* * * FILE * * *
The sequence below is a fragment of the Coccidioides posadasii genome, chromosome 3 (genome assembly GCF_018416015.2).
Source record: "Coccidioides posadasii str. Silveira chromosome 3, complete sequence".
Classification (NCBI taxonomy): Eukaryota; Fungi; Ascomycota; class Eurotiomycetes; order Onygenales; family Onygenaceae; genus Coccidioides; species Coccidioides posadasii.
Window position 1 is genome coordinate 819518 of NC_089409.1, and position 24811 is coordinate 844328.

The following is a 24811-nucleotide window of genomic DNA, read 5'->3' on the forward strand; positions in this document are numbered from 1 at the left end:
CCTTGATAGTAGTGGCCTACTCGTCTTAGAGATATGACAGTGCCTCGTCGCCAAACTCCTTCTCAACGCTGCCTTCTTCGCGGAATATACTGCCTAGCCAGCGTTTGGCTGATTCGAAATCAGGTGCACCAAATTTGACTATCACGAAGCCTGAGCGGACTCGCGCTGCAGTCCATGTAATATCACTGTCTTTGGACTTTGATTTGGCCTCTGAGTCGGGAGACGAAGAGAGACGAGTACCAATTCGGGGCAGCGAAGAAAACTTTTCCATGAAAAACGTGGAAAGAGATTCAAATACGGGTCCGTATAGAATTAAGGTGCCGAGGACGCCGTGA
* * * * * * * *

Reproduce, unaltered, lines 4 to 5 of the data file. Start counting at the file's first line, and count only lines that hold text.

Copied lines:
Window position 1 is genome coordinate 819518 of NC_089409.1, and position 24811 is coordinate 844328.

The following is a 24811-nucleotide window of genomic DNA, read 5'->3' on the forward strand; positions in this document are numbered from 1 at the left end: